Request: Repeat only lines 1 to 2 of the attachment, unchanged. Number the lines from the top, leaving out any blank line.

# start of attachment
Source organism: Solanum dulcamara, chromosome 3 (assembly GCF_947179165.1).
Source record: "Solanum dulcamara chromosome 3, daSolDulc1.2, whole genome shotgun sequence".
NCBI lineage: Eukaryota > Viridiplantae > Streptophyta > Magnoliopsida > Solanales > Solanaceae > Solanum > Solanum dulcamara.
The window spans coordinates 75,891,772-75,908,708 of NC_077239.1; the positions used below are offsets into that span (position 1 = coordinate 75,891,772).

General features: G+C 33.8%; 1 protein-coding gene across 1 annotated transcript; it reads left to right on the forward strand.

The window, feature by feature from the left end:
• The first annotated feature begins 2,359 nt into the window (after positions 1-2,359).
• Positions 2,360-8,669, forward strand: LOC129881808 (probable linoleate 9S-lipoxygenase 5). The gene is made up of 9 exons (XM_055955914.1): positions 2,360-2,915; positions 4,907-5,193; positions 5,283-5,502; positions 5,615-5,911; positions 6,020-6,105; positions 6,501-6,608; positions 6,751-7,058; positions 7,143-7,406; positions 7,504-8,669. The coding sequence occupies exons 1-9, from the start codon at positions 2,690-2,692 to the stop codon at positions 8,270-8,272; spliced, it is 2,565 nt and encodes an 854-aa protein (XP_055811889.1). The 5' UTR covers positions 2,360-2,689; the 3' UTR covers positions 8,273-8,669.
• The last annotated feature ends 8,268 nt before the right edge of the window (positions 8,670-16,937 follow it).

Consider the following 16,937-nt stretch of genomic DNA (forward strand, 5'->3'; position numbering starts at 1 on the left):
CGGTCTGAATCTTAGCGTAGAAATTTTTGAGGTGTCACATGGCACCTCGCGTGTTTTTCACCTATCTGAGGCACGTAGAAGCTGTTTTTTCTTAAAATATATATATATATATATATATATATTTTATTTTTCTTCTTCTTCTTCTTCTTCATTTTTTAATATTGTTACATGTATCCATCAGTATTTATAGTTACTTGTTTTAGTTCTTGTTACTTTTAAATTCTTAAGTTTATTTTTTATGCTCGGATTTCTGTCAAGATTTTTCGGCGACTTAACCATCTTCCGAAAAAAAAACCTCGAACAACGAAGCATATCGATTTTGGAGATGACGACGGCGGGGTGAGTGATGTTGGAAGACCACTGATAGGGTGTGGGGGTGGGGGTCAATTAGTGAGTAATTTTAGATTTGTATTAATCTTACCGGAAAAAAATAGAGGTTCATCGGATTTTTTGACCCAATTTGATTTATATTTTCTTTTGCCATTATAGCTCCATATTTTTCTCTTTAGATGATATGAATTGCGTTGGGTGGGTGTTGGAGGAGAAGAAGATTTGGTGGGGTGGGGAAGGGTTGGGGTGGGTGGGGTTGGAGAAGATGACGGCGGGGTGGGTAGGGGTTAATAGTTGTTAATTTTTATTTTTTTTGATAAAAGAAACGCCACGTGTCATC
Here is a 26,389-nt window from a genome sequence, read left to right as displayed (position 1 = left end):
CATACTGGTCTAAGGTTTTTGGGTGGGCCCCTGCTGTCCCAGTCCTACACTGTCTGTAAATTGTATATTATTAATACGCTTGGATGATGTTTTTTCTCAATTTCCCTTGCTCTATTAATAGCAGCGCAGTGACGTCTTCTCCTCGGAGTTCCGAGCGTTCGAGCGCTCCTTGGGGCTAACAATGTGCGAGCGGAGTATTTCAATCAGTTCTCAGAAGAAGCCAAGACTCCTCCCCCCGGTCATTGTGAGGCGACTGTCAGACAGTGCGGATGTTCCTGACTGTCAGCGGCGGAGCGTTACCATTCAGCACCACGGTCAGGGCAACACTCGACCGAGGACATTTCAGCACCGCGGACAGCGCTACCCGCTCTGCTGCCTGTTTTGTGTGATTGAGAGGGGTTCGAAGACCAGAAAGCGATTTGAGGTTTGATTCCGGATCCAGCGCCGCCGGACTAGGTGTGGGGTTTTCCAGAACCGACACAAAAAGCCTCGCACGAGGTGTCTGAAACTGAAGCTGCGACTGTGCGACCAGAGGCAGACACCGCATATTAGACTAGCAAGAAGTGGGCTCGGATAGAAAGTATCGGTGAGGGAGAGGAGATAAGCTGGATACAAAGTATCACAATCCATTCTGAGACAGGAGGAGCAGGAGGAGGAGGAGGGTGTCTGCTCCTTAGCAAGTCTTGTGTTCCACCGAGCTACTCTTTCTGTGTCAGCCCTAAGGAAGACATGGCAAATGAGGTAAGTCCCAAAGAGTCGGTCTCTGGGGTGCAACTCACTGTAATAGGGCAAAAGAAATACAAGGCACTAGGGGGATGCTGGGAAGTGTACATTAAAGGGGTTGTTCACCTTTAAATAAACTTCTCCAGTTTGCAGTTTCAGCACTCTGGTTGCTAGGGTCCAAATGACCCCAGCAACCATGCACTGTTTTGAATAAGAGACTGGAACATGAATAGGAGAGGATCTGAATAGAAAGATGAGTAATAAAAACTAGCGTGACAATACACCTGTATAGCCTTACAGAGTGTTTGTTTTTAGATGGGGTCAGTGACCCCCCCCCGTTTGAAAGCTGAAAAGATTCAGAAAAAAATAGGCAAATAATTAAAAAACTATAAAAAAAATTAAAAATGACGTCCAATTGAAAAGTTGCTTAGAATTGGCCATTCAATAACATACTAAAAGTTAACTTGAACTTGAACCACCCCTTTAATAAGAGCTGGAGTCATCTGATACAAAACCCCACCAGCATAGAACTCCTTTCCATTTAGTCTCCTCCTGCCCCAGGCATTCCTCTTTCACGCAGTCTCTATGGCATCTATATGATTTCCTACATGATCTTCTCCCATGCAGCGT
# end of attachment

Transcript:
Source organism: Solanum dulcamara, chromosome 3 (assembly GCF_947179165.1).
Source record: "Solanum dulcamara chromosome 3, daSolDulc1.2, whole genome shotgun sequence".